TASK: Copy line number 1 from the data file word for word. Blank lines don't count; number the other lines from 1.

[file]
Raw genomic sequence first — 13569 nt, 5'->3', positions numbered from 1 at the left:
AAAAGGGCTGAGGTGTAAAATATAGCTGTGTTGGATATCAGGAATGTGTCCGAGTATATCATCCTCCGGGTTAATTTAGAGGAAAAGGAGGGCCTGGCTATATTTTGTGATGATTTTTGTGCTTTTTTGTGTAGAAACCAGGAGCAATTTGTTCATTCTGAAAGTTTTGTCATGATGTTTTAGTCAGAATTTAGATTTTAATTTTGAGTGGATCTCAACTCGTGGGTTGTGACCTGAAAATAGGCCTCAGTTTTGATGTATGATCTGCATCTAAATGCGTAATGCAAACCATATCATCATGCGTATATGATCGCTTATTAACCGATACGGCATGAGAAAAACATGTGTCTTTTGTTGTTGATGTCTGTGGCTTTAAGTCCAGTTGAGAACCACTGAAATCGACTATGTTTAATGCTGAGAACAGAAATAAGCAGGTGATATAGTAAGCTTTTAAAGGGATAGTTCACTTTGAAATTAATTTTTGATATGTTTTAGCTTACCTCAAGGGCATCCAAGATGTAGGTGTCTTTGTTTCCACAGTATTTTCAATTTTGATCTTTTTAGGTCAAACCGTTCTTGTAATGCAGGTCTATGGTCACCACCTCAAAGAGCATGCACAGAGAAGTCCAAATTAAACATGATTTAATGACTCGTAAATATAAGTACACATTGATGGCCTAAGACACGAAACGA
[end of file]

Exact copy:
Raw genomic sequence first — 13569 nt, 5'->3', positions numbered from 1 at the left: